Doug refers to the store as “a classy beacon of yesteryear.” He becomes visibly excited when talking about the bridge being built over the Loosahatchie that will connect Shelby Forest and the store with downtown, I-69, growth in Millington, and the Migratory Bird Flyway.
He believes the 2,700 square foot log home on the property could one day be a bed and breakfast, a fishing and hunting lodge, or a steak house.
Though the store isn’t currently up for sale and though Doug says he and Kristin, “Are here til’ they’re done and they’ll keep having fun,” he believes someone with the right vision and the right resources could do amazing things with the store, the log home, and the 3.1 wooded acres. He also argues with people who say he and Kristin “are the store.” “The store was kicking before we got here and will keep on kicking long after we’re gone,” he says.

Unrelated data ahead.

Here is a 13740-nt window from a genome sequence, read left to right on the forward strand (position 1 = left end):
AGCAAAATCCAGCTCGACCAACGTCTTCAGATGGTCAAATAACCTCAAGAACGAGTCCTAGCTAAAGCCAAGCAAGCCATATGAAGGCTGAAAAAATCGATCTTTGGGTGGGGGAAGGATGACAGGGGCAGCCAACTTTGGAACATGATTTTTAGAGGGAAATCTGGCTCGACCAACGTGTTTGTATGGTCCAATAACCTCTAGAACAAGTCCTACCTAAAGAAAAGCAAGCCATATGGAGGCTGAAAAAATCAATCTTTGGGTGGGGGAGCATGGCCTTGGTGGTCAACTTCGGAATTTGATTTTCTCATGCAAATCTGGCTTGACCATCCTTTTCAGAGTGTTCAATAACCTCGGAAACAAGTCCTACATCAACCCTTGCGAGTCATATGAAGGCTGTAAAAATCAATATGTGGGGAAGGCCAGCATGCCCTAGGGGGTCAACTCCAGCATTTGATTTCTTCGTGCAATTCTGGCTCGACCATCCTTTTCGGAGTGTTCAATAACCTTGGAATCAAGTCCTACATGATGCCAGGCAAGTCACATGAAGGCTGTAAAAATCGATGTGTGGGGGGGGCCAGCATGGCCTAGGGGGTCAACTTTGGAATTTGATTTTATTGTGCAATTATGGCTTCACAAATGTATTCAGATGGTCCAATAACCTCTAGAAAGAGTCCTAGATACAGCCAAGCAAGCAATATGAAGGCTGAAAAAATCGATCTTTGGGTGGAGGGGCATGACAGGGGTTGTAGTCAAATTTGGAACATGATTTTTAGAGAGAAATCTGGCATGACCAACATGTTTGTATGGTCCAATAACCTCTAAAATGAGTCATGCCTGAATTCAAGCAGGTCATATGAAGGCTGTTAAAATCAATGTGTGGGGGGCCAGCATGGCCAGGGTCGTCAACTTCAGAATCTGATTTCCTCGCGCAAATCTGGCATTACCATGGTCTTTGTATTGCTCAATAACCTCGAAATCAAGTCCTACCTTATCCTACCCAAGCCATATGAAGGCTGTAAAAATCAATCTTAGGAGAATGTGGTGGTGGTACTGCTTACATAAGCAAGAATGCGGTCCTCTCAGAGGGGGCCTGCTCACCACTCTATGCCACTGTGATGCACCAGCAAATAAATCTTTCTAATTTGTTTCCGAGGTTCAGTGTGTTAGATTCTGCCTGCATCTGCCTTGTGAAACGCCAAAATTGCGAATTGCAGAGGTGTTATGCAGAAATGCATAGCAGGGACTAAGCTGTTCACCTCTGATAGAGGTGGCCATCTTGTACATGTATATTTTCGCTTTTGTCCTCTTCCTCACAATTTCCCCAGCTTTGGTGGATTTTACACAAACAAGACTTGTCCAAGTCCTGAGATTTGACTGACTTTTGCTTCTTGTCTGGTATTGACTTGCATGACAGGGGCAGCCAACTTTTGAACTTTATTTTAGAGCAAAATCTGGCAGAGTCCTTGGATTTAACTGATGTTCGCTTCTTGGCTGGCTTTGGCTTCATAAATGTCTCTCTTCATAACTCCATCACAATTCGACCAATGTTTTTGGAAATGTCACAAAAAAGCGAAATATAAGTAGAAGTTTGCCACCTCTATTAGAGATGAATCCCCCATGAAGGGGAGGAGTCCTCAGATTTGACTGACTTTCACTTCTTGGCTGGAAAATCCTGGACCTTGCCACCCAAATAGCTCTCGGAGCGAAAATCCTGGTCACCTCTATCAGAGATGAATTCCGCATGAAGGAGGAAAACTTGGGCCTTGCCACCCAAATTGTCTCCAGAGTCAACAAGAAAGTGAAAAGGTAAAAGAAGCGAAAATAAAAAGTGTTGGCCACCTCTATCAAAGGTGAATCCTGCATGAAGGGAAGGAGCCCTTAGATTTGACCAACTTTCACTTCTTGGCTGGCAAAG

As our conversation nears a close, Doug’s eyes once again fill with tears as he discusses the impact the store had on his two daughters, who both delivered their senior impact speeches “on the store and how it had provided purpose in their lives.”
Doug concludes by saying, “Our children are our greatest legacy. Our legacies also lie in the random acts of kindness we perform when no one is looking and in trying to leave this place better than we found it.”
Though he and Kristin are still having fun at the Shelby Forest General Store, he hopes the next owners get the emotional return on the store that they’ve gotten. “In order to do so, they have to be willing to make an emotional investment. They’ll have to invest emotionally in order to get this kind of emotional return. Right now, Kristin and I consider ourselves the luckiest people alive. We’re right here in Heaven without the funeral,” he says.
Shelby Forest General Store is located at 7729 Benjestown Road (from Downtown – North on Thomas/Highway-51 to Watkins. Follow the signs) and is open 7 days per week from 6:00 a.m. to 5:00 p.m., except for Friday nights, when they extend their hours until 8:00 p.m. for Steak Night.
Shelby Forest General Store:
(901) 876-5770, http://shelbyforestgeneralstore.com
Images in this post by photographer Philip Murphy